Two weeks ago the Motion Picture Academy presented the 89th annual Academy Awards and for a few minutes, on national television, they honored four individuals by bestowing them with Honorary Awards for their lifetime achievements. The awards were given out during an awards dinner on November 12 but the acknowledgment on national television during the Oscars was traditional. Present in the audience to be acknowledged were the award winners: actor Jackie Chan, film editor Anne V. Coates, documentary filmmaker Frederick Wiseman and casting director Lynn Stalmaster. The latter of whom made history.

Lynn Stalmaster, a native of Omaha, Nebraska, went to Hollywood in 1950 to seek out a career as an actor. He played all-too-brief roles in two movies, The Steel Helmet and Flying Leathernecks, while attending UCLA, then pursued a career as a production assistant at Gross-Krasne. When the studio system restructured as a result of the growing television industry, Stalmaster, along with his wife Marion Dougherty, opened their own casting office.

Among his first projects was casting supporting roles and guest spots for television’s Gunsmoke, The Lone Wolf and Official Detective. Over the next five decades Lynn Stalmaster handled casting for more than 200 feature films and dozens of weekly television programs. In case you are wondering what a casting director does in the entertainment industry… Lynn Stalmaster was basically the man that producers turned to and said, “find me a cast for my movie” or “find me four extras who play henchmen in next week’s television episode.”

Stalmaster is credited for the careers of Richard Dreyfus, John Travolta, Christopher Reeve, Jill Clayburgh, Jeff Bridges, Scott Wilson and Jon Voight, among others. He was responsible for casting such films as In the Heat of the Night, Tootsie, The Graduate, Inherit the Wind, Pork Chop Hill, Deliverance, The Right Stuff and many others.

Casting directors, believe it or not, is the only position in Hollywood that appears during the opening credits of motion-pictures and has yet to receive acknowledgement by the Academy with an Oscar category of its own. So for Lynn Stalmaster this award meant something more.

As a fan of television’s Have Gun- Will Travel I found it amusing that, among Stalmaster’s achievements featured in a brief montage on the screen during the Oscar ceremony, was the television Western by name. Amusing when you consider the fact that the Motion Picture Academy honors motion-pictures, not television.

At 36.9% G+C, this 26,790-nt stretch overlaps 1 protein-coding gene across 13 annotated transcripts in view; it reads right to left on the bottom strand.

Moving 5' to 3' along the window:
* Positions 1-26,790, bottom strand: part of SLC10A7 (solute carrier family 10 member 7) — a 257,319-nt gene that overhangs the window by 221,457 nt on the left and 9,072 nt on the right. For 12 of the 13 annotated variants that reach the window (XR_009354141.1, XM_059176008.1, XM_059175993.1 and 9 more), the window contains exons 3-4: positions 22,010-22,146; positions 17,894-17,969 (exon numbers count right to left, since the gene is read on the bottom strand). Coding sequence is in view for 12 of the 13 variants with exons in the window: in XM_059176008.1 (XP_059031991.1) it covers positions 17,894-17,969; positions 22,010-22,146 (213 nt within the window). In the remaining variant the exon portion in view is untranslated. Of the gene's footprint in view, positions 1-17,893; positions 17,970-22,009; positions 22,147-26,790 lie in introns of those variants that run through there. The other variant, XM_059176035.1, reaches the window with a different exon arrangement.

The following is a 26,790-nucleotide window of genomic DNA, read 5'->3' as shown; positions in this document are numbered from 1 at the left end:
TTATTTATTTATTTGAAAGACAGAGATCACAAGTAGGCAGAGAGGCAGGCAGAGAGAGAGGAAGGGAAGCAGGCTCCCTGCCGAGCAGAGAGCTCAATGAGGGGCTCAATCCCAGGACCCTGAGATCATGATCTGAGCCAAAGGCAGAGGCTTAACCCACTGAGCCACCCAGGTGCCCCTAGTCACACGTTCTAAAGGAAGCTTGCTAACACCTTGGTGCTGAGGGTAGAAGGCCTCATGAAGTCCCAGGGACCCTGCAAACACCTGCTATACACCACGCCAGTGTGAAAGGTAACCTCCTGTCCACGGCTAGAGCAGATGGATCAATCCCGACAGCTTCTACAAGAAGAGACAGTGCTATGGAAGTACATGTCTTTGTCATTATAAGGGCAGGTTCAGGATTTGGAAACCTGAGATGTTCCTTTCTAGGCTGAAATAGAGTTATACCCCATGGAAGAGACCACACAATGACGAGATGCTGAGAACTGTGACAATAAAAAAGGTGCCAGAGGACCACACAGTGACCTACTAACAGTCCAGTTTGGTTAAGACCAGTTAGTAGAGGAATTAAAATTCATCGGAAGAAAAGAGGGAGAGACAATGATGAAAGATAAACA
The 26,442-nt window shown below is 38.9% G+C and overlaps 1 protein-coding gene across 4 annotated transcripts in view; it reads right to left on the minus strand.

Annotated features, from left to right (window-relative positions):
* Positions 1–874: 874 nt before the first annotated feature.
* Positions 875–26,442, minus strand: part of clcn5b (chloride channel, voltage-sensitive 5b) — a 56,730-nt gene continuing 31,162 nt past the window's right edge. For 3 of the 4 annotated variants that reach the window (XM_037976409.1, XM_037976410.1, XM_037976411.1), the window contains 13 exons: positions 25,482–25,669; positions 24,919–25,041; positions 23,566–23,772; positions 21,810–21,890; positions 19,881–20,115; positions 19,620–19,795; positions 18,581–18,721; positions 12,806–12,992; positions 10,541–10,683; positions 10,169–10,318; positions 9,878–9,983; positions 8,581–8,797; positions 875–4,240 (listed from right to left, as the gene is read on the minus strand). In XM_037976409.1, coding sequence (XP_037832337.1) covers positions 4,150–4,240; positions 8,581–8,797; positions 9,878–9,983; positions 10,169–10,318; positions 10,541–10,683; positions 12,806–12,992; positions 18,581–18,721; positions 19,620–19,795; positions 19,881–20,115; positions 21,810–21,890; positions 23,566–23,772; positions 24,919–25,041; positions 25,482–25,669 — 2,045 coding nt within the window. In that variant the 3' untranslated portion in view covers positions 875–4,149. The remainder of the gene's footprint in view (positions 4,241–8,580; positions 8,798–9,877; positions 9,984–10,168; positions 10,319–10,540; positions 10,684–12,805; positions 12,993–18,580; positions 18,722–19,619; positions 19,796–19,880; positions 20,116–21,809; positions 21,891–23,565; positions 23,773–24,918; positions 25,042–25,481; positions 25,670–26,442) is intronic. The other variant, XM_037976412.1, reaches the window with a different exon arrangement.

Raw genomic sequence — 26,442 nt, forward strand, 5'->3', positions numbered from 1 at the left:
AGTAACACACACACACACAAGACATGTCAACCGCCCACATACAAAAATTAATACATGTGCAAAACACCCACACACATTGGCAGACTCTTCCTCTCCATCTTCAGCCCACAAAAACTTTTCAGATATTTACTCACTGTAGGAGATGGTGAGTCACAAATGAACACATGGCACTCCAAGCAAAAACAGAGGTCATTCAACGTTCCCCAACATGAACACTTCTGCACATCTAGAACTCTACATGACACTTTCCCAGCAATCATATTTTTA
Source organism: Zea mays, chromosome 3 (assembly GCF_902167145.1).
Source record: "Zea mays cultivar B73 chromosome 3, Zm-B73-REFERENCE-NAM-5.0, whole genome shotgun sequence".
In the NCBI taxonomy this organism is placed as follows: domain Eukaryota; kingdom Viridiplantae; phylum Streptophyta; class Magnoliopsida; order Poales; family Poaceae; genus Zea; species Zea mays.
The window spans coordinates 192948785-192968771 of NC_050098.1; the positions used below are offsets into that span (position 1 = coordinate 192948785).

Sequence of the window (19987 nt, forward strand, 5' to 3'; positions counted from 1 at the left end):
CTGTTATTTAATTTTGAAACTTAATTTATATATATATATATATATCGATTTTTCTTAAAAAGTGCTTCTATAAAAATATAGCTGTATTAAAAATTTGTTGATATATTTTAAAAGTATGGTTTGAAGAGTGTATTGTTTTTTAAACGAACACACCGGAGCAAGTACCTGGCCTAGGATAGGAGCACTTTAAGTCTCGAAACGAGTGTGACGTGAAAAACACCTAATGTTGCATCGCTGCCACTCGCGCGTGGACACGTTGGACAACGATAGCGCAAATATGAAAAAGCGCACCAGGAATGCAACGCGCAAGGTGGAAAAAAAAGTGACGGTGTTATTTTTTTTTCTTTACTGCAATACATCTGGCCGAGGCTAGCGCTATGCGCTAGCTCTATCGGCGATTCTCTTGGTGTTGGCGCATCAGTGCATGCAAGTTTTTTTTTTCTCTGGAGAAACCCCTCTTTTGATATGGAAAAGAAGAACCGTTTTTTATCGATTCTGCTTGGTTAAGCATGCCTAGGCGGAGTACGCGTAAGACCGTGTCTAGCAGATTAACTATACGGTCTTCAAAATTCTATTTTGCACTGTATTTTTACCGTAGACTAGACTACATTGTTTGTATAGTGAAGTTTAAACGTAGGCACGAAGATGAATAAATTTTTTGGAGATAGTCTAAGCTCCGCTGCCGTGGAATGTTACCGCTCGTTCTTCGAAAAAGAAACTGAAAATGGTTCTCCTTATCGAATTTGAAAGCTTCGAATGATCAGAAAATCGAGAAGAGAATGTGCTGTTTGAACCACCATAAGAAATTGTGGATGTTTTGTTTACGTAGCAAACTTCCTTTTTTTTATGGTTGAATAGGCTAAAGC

So for fans of a television Western that premiered almost sixty years ago and never conceived of the notion that it would – even for a brief glimpse – be acknowledged during the annual Oscar awards… well, it happened!

Thursday, February 23, 2017

It is Official: "Cinema is Dead"

It is now official. The era of real cinematic film-making is at a close. So says film director Martin Scorsese in a recent interview last month. 

Martin Scorsese
“Cinema is gone. The cinema I grew up with and that I’m making is gone. The theatre will always be there for that communal experience, there’s no doubt. But what kind of experience is it going to be?” he questioned. “Is it always going to be a theme-park movie? I sound like an old man, which I am. The big screen for us in the ’50s, you go from Westerns to Lawrence of Arabia to the special experience of 2001 in 1968. The experience of seeing Vertigo and The Searchers in VistaVision.”

Well, we all agree that as technology evolves over the years, so will the craft of story-telling. Big blockbusters involve special effects, invasions from outer space, superheroes battling costumed villains and explosions that are so far fetched they could never happen in real life. There are few filmmakers today that know how to truly direct a motion-picture: Clint Eastwood, Steven Spielberg, M. Night Shyamalon, Quentin Tarantino and Martin Scorsese. These men respect the classic movies of the 1930s through the 1950s and, inspired by the way movies were directed during the height of Hollywood's Golden Years, often mimic the proper use of telling a story through the lens. Sadly, most of today's directors come from an era of video tape which means liberal use a hand-held camera and quick cuts during editing. Someone needs to remind today's film students that a using a hand-held camera is not direction. In fact, if the camera moves about too much I get motion sickness and I know I am not the only person who suffers from this.

To me, there is something special to watching a Hopalong Cassidy Western on Saturday morning or a Mary Pickford silent on a snowy winter evening. Of course my wife and I still watch the latest movies that appeal to our inner preference, but last year's motion-pictures featured more duds than hits. Oddly, 2015 gave the appearance that Hollywood finally figured out the recipe for making an entertaining movie. In 2016, Hollywood did the exact opposite. Ghost Busters, for example, was poorly edited and a disaster from the viewpoint of Screenwriting 101. But when the movie came out on DVD with scenes not seen in the theatrical release, the entire film worked perfectly. (Why they did not release the DVD version in the theaters I will not know.) Batman vs. Superman: Dawn of Justice and Suicide Squad also suffered from bad editing. Regrettably, the DVD releases of those movies did not do them justice.

Jungle Book and The Legend of Tarzan were surprisingly better than I expected and neither featured ghosts, monsters, demigods, exploding buildings, car wrecks or costumed characters. Let's be frank: it's all about demographics these days. The majority of ticket buyers in this country are under the age of 30. Scorsese points to the proliferation of images and the over-reliance on superficial techniques as trends that have diminished the power of cinema to younger audiences. “It should matter to your life,” Scorsese says. “Unfortunately the latest generations don’t know that it mattered so much.”